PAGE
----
Clashes broke out between the police and anarchist protestors outside the Greek capital after a public sector workers’ walk-out against planned cuts and forced job transfers. The violence prompted riot police to deploy tear gas.
Thousands of Greek doctors, teachers and other public sector workers marched through Athens Wednesday afternoon slamming planned cuts and forced job transfers – an unprecedented move under Greece’s constitution.
Following the core rally a large group of anti-fascist demonstrators initiated a march against the Golden Dawn party in Keratsini, some 40km off the capital. Tension was in the air ahead of the march, following the brutal murder of an anti-racist hip-hop artist, Killah P (Pavlos Fyssas), who on Tuesday was stabbed to death by a man who said he belonged to the extreme-right Golden Dawn party.
The protestors shouted anti-fascist slogans, including “Blood for blood” and “Kill fascists in every neighborhood,” with calls to head for Golden Dawn, RT’s Lucy Kafanov reported from the scene.
The rally attracted anarchists, with masked young men starting throwing rocks, gasoline bombs and assaulting the riot police, who retaliated with tear gas, Kafanov said. Law enforcers responded after an attempted attack a police station.
hard to breathe. Fires all around. Cops clashing with protesters— Lucy Kafanov (@LucyKafanov) September 18, 2013
We're basically trapped between two crowds of protesters with police. Loud bangs... Smoke pic.twitter.com/tO4WeQWvYB— Lucy Kafanov (@LucyKafanov) September 18, 2013
Riot police are here. Anarchists destroyed a barricade and police fighting back. Tear gas in air.— Lucy Kafanov (@LucyKafanov) September 18, 2013
Some 5,000 demonstrators took to the streets of Keratsini in
protest, a police source told AFP.
Similar scenes could be seen Thessaloniki, Greece's
second-largest city, AP reports. There, some 6,000 demonstrators
rallied. Marches also rolled through the western city of Patras,
in the northeastern city of Xanthi, in the central city of
Larissa and in Chania on the southern island of Crete.
The unions' walk out earlier in the day was a part of a 48-hour
strike set for September 18-19. It’s been called by Greece's
largest public sector union ADEDY, which represents about
half-a-million state workers.
"A long, onerous and painful winter has begun," said ADEDY, which together with private sector union GSEE represents about 2.5 million workers in the crisis-hit country.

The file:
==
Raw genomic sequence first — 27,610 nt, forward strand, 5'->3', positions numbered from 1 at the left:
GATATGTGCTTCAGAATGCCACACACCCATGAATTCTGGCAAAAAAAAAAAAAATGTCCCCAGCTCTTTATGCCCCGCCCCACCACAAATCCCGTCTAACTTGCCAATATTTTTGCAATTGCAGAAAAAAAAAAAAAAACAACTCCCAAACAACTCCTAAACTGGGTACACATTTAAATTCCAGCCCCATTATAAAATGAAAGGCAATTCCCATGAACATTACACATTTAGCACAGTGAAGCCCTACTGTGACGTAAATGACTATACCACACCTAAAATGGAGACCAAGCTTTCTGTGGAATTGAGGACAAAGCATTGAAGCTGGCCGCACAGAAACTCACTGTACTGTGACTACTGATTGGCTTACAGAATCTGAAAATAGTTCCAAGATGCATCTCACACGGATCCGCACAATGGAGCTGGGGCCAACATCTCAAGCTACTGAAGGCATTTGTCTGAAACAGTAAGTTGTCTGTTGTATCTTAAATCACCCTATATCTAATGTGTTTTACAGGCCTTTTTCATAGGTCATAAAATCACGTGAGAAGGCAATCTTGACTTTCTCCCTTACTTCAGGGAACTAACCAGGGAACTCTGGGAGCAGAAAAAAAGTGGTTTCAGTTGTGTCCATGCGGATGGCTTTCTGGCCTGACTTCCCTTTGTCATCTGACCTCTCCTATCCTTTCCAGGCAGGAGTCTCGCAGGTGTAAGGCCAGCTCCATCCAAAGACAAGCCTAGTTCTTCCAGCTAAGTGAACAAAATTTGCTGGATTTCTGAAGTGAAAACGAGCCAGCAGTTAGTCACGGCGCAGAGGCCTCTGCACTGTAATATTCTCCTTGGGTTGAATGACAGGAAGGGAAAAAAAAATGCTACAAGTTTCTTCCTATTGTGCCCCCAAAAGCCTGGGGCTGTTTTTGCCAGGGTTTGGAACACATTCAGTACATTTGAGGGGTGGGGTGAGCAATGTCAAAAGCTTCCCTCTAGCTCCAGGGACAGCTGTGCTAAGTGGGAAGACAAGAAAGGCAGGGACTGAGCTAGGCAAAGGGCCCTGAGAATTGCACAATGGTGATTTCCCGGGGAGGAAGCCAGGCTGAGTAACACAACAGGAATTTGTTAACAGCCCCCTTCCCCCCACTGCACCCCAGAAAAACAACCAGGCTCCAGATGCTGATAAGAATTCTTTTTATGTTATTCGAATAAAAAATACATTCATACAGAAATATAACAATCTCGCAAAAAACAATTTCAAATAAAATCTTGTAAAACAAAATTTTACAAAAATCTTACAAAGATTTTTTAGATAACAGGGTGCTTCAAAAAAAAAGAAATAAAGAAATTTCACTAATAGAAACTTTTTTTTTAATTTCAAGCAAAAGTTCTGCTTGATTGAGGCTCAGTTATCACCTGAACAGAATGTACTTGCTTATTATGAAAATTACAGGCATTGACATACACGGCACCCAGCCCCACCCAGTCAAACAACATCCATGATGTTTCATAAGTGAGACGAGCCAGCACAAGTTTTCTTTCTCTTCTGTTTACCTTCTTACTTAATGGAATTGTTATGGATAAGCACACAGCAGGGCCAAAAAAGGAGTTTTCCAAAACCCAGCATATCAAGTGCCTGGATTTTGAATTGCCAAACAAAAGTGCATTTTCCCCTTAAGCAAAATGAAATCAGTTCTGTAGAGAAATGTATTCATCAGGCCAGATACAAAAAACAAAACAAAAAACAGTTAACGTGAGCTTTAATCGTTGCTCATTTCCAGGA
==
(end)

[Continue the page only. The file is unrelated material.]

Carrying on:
The strike comes days before the ‘troika’ of the European Union, European Central Bank and International Monetary Fund lenders visits Athens to check what progress it has made on promised reforms.
"The truth is that with every troika visit, our national dignity is destroyed. The economy and society are ruined," ADEDY lamented.
Meanwhile, European Commission President Jose Manuel Barroso
noted that the implementation of the program has already brought
positive results, stressing that further efforts are necessary
because the economic situation remains fragile and there is no
room for relaxation.
But he also said, “It is proved that the sacrifices of the Greek people bear fruit” – something ordinary Greeks do not agree with.
"We want our jobs back!" protester Eleni Stathaki, a 53-year-old former school guard, told Reuters, in tears. "They threw us out but want us to keep paying taxes. It's impossible to live like this."
Despite the turnout being lower than during the previous protests, violence has already been reported in the strike, with dozens of striking school guards clashing with security forces on Tuesday.
Thousands of protesters also took to the streets in Athens, chanting "Let's kick the government, the EU and the IMF out!" and holding banners “No firings!”
The reason the workers are protesting is the government’s plan to 25,000 civil servants on a reduced salary before being redeployed or dismissed. In such a way, 15,000 jobs are set to go by 2015.
It is the first time under the Greek constitution that public sector workers will lose their jobs. The protesters say that the older staff will be targeted, and that the plan will lead to an increase in the record-high 28 percent unemployment.
However, the Greek prime minister says the deficit will soon be wiped out and his country could be back to pre-crisis levels in six years.
A reform in the sector would save taxpayers millions of euro, Education Minister Konstantinos Arvanitopoulos stressed.
"We need to move forward with all the structural reforms that will make our educational system better and less wasteful," Arvanitopoulos said.
The plan is in fact the condition for the next 1-billion-euro tranche of Greece’s bail-out. The condition for the loan was set by the troika.
So far, the debt-stricken state has received two aid packages,
about 240 billion euro in total. To fill in the funding gap, the
country will need 10 billion euro more.